A federal judge blocked the Department of Justice (DOJ) from withholding law enforcement grant from Philadelphia because of its sanctuary policies.
Attorney General Jeff Sessions has been trying to implement Trump’s executive order. However, several sanctuary cities across the country including Philadelphia, San Francisco, and Chicago filed legal challenges against it. So far, the DOJ lost its case against these three sanctuary jurisdictions.
In April, U.S. District Judge William Orrick in San Francisco ruled that Trump overstepped his authority with the executive order. The judge temporarily halted its implementation citing the reason that only Congress can place conditions on federal funding.
In September, U.S. District Judge Harry Leinenweber in Illinois also thwarted the DOJ’s attempt to claw back grants from Chicago. He said Sessions probably went beyond his authority when he imposed new conditions on particular law enforcement grants.
On Wednesday, U.S. District Judge Michael Baylson ruled that the DOJ cannot keep law enforcement grants from Philadelphia. The judge noted that Philadelphia does not violate 8 U.S. Code Section 1373, a requirement to receive the Byrne Justice Assistance Grant (JAG) funding.
Judge says Philadelphia complies with the law
In a 128-page ruling, Judge Baylson said Philadelphia proved that it would suffer irreparable damage if the funding is withheld. The city’s first responders receive a portion of the funding to provide life-saving naloxone to victims of opioid overdose.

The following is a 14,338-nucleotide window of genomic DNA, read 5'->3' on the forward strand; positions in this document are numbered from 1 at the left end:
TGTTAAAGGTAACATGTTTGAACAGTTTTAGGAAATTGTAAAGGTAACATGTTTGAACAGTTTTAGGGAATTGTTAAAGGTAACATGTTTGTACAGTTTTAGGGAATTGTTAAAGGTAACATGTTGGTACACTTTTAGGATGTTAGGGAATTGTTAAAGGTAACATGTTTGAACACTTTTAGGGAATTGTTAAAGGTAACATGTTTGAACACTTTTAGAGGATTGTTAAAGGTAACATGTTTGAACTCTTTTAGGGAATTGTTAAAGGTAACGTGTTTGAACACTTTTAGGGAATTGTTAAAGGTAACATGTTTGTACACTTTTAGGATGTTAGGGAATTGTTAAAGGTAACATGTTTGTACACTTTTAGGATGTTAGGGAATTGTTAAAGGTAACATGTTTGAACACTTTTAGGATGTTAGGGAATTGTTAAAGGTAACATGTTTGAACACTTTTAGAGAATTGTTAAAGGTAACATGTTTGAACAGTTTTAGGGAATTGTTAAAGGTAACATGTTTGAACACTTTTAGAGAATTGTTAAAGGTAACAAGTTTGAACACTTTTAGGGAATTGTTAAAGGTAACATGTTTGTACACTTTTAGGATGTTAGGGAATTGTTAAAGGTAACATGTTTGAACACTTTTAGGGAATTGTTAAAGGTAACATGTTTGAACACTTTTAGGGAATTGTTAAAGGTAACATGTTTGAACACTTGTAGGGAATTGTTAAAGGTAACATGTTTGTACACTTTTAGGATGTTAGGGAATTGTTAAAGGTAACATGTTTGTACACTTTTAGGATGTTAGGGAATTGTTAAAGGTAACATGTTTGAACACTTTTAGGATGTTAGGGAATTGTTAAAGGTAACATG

According to the judge, “Both the federal government and the city of Philadelphia have important interests at stake here and the court does not minimize either of their concerns.”
“In this case, given Philadelphia’s unique approach to meshing the legitimate needs of the federal government to remove criminal aliens with the City’s promotion of health and safety, there is no conflict of significance.”
Judge Baylson issued a “preliminary injunction in favor of the city” after applying the appropriate legal standards.
DOJ warns 29 cities against sanctuary policies
On the other hand, the DOJ on Wednesday sent letters to 29 jurisdictions that are likely in violation of 8 U.S. Code 1373.
In the letter, Sessions demanded officials in those cities to certify that they are in compliance with the statute to receive the Byrne JAG funding. They have until December 8 to prove their compliance.
According to Sessions, “Jurisdictions that adopt so-called ‘sanctuary policies’ also adopt the view that the protection of criminal aliens is more important than the protection of law-abiding citizens and of the rule of law,”
Additionally the Attorney General said, “I urge all jurisdictions found to be potentially out of compliance in this preliminary review to reconsider their policies that undermine the safety of their residents.